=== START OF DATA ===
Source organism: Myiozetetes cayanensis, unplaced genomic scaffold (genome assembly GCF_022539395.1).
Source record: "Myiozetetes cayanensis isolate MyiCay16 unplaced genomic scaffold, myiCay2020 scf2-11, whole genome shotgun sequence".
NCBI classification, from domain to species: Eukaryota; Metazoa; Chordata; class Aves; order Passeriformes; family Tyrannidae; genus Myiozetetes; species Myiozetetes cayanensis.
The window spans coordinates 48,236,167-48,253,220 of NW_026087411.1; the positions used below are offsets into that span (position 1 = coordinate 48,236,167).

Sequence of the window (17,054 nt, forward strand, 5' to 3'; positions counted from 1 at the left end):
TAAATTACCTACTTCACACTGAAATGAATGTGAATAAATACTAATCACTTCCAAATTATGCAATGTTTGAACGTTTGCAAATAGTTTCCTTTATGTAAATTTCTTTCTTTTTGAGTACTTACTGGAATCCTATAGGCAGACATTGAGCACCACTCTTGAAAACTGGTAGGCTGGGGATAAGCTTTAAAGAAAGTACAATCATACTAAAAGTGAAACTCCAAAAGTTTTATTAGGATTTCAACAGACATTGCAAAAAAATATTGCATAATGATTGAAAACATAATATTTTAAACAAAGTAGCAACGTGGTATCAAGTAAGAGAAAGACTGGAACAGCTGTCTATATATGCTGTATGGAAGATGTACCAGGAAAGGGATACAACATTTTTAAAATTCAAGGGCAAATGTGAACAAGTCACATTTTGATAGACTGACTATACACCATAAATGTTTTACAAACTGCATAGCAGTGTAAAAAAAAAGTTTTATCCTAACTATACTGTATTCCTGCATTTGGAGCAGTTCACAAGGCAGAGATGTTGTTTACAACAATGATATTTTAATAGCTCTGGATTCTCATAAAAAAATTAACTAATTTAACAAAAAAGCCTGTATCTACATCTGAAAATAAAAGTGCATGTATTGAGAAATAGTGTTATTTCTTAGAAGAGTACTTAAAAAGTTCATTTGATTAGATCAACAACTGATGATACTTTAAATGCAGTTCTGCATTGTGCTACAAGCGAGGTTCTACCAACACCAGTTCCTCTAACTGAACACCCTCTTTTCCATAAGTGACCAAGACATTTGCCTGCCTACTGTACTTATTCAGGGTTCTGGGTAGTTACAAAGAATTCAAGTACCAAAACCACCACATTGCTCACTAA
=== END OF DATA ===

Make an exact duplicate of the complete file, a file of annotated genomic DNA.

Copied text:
Source organism: Myiozetetes cayanensis, unplaced genomic scaffold (genome assembly GCF_022539395.1).
Source record: "Myiozetetes cayanensis isolate MyiCay16 unplaced genomic scaffold, myiCay2020 scf2-11, whole genome shotgun sequence".
NCBI classification, from domain to species: Eukaryota; Metazoa; Chordata; class Aves; order Passeriformes; family Tyrannidae; genus Myiozetetes; species Myiozetetes cayanensis.
The window spans coordinates 48,236,167-48,253,220 of NW_026087411.1; the positions used below are offsets into that span (position 1 = coordinate 48,236,167).

Sequence of the window (17,054 nt, forward strand, 5' to 3'; positions counted from 1 at the left end):
TAAATTACCTACTTCACACTGAAATGAATGTGAATAAATACTAATCACTTCCAAATTATGCAATGTTTGAACGTTTGCAAATAGTTTCCTTTATGTAAATTTCTTTCTTTTTGAGTACTTACTGGAATCCTATAGGCAGACATTGAGCACCACTCTTGAAAACTGGTAGGCTGGGGATAAGCTTTAAAGAAAGTACAATCATACTAAAAGTGAAACTCCAAAAGTTTTATTAGGATTTCAACAGACATTGCAAAAAAATATTGCATAATGATTGAAAACATAATATTTTAAACAAAGTAGCAACGTGGTATCAAGTAAGAGAAAGACTGGAACAGCTGTCTATATATGCTGTATGGAAGATGTACCAGGAAAGGGATACAACATTTTTAAAATTCAAGGGCAAATGTGAACAAGTCACATTTTGATAGACTGACTATACACCATAAATGTTTTACAAACTGCATAGCAGTGTAAAAAAAAAGTTTTATCCTAACTATACTGTATTCCTGCATTTGGAGCAGTTCACAAGGCAGAGATGTTGTTTACAACAATGATATTTTAATAGCTCTGGATTCTCATAAAAAAATTAACTAATTTAACAAAAAAGCCTGTATCTACATCTGAAAATAAAAGTGCATGTATTGAGAAATAGTGTTATTTCTTAGAAGAGTACTTAAAAAGTTCATTTGATTAGATCAACAACTGATGATACTTTAAATGCAGTTCTGCATTGTGCTACAAGCGAGGTTCTACCAACACCAGTTCCTCTAACTGAACACCCTCTTTTCCATAAGTGACCAAGACATTTGCCTGCCTACTGTACTTATTCAGGGTTCTGGGTAGTTACAAAGAATTCAAGTACCAAAACCACCACATTGCTCACTAA